Pandemic has exposed weaknesses

Bill Sims Contributing columnist

Bill Sims Contributing columnist

With the holiday season in full bloom, many Americans seem hell bent on engaging the Covid enemy before their armor has arrived. The University of Washington’s Health Institute (UWHI) forecast on Saturday that the death toll in the U.S. may reach 410,000 by January 2021. Lending legitimacy to this ominous estimate, the UWHI’s infection model has been cited by the White House Coronavirus Task Force. Since I used a combat analogy to open this column, let me add this insight: typical estimates of the number of U.S. soldiers killed in World War II is between 400,000 and 420,000. I wish this pandemic was a hoax.

According to the Columbus Dispatch about 170 athletes at OSU are getting tested daily. In Hillsboro, the only on-demand walk-in testing available is at the Highland County District Hospital, and they seem to be discouraging walk-ins without a doctor’s referral. Does that make Highland County a “testing desert”?

The images of endless lines of cars cueing up at foodbanks during the pandemic runs counter-intuitive to the image of America, yet according to both Feeding America and the Pew Research Center, the pandemic has elevated food insecurity in America by about 46 percent or to approximately 54 million people, including 18 million children.

The strength of America lies in a thriving American middle class. The pandemic has exposed weaknesses in our public health system and in our structural economy, weaknesses that need nourishment. The maintenance of a middle class as the bulwark of our society, and one that can avoid food bank lines, was illustrated in a paradigm I ran across recently. Henry Ford made a decision in the middle of his production of the Model T to pay his workers $5 an hour ($26.30 in today’s dollars) because he wanted to increase productivity, which happened along with the unexpected benefit of his workers now being able to buy the cars they were making. I’ll let readers draw their own conclusions.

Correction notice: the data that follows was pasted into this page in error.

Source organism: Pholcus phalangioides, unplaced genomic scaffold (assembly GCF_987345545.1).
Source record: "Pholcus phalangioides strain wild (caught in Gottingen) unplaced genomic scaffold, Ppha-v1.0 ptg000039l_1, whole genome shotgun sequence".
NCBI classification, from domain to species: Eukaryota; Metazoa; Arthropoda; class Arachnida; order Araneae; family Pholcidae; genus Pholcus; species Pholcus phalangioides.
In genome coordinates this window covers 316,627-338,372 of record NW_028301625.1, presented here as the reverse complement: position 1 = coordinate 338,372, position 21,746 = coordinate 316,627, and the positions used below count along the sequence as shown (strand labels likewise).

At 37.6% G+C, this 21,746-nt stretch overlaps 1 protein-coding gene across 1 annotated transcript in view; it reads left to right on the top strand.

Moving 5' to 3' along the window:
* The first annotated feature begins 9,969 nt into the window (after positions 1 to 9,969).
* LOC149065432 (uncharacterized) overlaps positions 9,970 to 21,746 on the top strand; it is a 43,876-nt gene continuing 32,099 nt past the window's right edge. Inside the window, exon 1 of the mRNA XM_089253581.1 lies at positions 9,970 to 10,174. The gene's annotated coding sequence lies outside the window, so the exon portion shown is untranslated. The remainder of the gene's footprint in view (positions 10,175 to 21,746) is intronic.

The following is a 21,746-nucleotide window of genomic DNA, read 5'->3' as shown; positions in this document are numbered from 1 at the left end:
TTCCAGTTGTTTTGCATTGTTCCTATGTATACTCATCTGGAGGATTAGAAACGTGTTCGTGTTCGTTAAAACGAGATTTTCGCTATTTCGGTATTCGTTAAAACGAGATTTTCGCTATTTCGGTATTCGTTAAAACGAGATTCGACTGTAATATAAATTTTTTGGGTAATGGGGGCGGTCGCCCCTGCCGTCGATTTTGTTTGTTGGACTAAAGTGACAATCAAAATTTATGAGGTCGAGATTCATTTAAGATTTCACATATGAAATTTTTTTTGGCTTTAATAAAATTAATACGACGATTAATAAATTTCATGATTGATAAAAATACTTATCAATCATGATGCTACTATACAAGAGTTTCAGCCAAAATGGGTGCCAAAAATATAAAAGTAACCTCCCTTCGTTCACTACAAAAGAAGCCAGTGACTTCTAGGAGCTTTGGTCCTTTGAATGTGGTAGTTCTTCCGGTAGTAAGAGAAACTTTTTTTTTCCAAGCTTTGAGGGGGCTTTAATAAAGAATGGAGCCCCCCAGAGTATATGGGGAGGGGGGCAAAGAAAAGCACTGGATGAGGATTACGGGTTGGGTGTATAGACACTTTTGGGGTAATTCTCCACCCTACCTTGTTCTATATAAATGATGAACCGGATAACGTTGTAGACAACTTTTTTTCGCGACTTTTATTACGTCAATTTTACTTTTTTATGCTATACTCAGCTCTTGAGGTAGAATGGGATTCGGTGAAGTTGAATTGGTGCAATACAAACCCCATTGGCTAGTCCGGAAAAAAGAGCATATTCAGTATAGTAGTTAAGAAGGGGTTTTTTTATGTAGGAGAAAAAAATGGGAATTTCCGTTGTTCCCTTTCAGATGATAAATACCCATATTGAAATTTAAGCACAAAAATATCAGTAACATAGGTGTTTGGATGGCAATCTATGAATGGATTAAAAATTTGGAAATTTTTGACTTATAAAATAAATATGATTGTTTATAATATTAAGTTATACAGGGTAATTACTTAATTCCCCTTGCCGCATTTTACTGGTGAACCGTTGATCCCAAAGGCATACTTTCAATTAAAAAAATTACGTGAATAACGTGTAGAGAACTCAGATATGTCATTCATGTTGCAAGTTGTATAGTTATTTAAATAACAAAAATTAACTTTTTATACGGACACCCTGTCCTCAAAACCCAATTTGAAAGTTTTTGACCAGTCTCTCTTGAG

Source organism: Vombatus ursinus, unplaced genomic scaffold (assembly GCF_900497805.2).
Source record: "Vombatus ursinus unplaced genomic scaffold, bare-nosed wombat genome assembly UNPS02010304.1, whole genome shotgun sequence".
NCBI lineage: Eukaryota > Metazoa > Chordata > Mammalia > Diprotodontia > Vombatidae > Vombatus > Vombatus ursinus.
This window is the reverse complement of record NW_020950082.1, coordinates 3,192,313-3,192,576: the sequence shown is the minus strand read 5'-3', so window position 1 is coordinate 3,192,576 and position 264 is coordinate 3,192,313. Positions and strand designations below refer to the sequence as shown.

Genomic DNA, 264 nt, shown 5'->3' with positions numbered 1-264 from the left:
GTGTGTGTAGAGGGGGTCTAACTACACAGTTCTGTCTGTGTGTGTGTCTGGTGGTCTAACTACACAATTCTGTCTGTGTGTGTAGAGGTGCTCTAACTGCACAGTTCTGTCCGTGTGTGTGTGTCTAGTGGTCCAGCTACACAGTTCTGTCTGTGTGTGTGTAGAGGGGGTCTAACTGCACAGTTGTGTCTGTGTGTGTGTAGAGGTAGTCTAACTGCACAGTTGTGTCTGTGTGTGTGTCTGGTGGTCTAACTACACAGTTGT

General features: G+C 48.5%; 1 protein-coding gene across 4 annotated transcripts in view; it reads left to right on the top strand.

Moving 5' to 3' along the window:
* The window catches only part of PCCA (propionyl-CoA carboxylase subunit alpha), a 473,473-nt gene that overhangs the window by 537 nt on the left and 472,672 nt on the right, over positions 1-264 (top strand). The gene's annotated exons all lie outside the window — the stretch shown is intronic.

It’s no secret that the necessary intervention to defeat this health affliction on our middle class, and on our small businesses, is to get to the vaccine stage of this nightmare. The end is in sight with promising vaccines that may be available as early as mid-December. Yet ironically, the adversary we must overcome is us. Why has the virus surged? Colder weather? Cavalier attitudes about wearing masks and social distancing? A-symptomatic children bringing the virus home? Probably all of the above, but reckless attitudes about mask wearing and social distancing just may kill attempts to control the virus, and us.

When the virus first made its way into the U.S., honestly it seemed so distant. I didn’t know of anyone who’d contracted it. Highland County felt far enough removed to elicit a confident attitude of “no worries.” The federal government was telling us not to worry, it would all pass soon. It hasn’t.

Today, I personally know of five people who have contracted it, four in Highland County, and one has died. And now, after 11 months, we are being told by the White House Coronavirus Task Force we may be on the brink of surges on top of surges. Where to go to get tested?

If the projections come true, and so far they have hit all their marks, then the 410,000 lives this country will have lost in 11 months will either equal or exceed all American soldiers lives lost in Europe and the Pacific during World War II, and that took over four years’ time. This horrific year has indeed become historical.

Bill Sims is a Hillsboro resident, an author, and runs a small farm in Berrysville with his wife. He is a former educator, executive and foundation president.

Bill Sims Contributing columnist Sims Contributing columnist